“When drawing a tree always remember that every branch is more slender than the one that came before. Also note that the trunk splits into two branches, then those branches are split into two, then those two, and so on, and so on, until you have a full tree, be it straight, squiggly, curved up, curved down, or bent sideways by the wind.” – BM (2000: Edizioni Corraini; ISBN 888794276)

Drawing the Sun
? 1980: Bruno Munari

“When drawing the sun, try to have on hand coloured paper, chalk, felt-tip markers, crayons, pencils, ballpoint pens. Also remember that sunset and dawn are the back and front of the same phenomenon: when you are looking at the sunset, the people over there are looking at the dawn.” – BM (2000: Edizioni Corraini; ISBN 8887942773)

$19.95 each

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Più e Mino / Plus and Minus
? 1970: Bruno Munari & Giovanni Belgrano

A unique visual game for children, Plus and Minus consists of 72 images printed on opaque and transparent cards, which can be superimposed to create landscapes, vignettes and narrative scenes.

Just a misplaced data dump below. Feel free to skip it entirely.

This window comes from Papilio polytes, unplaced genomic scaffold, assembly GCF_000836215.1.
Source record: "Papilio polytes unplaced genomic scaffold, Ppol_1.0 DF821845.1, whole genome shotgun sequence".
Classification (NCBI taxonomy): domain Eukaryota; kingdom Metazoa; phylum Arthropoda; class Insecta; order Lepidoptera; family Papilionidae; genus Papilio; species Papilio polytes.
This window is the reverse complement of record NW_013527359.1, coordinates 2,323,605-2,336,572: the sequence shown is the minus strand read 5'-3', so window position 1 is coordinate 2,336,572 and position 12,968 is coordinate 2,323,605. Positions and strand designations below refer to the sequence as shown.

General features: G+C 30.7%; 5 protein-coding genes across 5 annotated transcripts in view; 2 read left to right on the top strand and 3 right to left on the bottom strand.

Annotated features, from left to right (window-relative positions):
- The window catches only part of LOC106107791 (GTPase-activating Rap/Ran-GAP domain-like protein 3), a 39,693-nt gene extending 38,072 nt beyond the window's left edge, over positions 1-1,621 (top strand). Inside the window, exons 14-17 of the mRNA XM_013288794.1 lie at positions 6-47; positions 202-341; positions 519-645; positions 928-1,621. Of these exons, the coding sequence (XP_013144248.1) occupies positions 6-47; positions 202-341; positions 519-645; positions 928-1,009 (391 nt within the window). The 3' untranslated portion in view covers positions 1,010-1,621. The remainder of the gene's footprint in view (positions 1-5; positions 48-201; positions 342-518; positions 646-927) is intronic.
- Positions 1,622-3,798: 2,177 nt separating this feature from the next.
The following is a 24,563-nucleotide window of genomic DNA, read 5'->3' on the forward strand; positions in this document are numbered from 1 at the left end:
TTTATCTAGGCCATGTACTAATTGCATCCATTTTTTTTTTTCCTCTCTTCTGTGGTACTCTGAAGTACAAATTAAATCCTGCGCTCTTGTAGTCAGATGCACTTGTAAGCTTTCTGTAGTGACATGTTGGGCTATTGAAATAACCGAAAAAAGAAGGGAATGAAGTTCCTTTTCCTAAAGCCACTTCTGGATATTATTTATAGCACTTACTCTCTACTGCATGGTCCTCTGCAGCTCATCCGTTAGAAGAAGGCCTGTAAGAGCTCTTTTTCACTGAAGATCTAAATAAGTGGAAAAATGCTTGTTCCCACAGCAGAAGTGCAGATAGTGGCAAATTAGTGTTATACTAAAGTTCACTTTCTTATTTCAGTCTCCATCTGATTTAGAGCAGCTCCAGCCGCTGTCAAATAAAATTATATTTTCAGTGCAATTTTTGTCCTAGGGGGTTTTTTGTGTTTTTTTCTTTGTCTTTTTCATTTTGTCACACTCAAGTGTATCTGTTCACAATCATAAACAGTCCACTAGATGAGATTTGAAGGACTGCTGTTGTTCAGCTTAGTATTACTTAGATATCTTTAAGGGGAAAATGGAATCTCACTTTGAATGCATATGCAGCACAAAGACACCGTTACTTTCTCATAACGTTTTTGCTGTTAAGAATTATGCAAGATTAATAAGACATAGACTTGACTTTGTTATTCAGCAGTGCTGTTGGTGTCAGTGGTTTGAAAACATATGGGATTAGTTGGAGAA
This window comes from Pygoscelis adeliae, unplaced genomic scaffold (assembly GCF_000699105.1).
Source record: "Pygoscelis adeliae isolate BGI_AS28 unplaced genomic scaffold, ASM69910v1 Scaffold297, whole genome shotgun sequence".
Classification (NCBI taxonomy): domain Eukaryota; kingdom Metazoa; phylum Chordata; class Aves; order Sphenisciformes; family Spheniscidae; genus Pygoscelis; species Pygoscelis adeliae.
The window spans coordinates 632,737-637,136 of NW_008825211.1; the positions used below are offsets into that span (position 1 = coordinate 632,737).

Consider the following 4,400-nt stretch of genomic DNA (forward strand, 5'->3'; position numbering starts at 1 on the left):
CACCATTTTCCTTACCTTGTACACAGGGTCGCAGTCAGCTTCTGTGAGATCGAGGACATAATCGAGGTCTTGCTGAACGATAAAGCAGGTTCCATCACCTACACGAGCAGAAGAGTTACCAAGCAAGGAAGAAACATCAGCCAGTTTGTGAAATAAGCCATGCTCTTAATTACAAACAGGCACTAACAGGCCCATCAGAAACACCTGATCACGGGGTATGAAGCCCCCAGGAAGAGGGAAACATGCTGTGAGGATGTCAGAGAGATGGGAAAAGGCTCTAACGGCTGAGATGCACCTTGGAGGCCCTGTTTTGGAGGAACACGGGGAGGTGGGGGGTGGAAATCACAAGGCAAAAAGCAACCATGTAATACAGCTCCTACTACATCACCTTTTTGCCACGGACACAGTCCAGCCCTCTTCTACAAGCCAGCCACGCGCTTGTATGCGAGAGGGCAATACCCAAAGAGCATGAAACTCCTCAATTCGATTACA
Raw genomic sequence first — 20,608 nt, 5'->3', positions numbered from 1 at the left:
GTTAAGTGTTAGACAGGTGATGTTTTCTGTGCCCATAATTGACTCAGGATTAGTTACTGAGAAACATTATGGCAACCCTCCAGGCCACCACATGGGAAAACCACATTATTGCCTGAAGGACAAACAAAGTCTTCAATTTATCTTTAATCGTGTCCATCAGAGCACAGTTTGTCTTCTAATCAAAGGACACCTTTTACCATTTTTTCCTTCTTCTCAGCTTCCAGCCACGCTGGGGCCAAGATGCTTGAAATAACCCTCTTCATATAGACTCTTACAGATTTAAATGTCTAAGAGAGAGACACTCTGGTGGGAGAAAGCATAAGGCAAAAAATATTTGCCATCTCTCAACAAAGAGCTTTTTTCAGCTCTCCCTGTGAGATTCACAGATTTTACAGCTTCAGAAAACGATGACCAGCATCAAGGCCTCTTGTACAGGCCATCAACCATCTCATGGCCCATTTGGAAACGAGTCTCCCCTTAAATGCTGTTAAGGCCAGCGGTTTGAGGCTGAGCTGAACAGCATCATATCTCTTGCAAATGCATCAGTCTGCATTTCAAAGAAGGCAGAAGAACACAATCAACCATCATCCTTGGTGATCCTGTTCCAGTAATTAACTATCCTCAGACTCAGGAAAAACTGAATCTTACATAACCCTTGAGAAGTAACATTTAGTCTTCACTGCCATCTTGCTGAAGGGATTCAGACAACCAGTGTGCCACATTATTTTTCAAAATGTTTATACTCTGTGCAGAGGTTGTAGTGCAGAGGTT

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As can be expected of Munari’s games, there are no rules and the game is only limited by the child’s imagination. This new edition of Plus Minus has been carefully reissued by Corraini, remaining completely faithful to the 1970 original. (2008: Edizioni Corraini; ISBN 8033532910020)

$ 74.95

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Il Gioco delle Favole / The Fable Game
? 1965: Enzo Mari

The Fable Game is among Mari’s most beloved projects and is one of the high points in the history of design for children. Similar to the Eames’ House of Cards, The Fable Game consists of interlocking cards printed with characters from Aesop and La Fontaine, intended to encourage children to develop narratives based on the ‘intersections’ of the cards. Each new card combination brings together different characters and suggest a new story. (2004: Edizioni Corraini; ISBN 888794296x)

$ 38.95

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? 1978: Enzo Mari

Another extraordinary concept piece from Mari, Drawing Cards anticipated Taro Gomi’s Doodles series by three decades. Each cardstock folder contains five long strips of thick drawing paper partially printed with images or graphic elements intended to provide a point of departure for young artists who would prefer to draw rather than simply colour. (2008: Corraini Editore; ISBNs 9788886250672; 9788886250665; 9788886250696; 9788886250702; 9788886250689)

$14.95 each set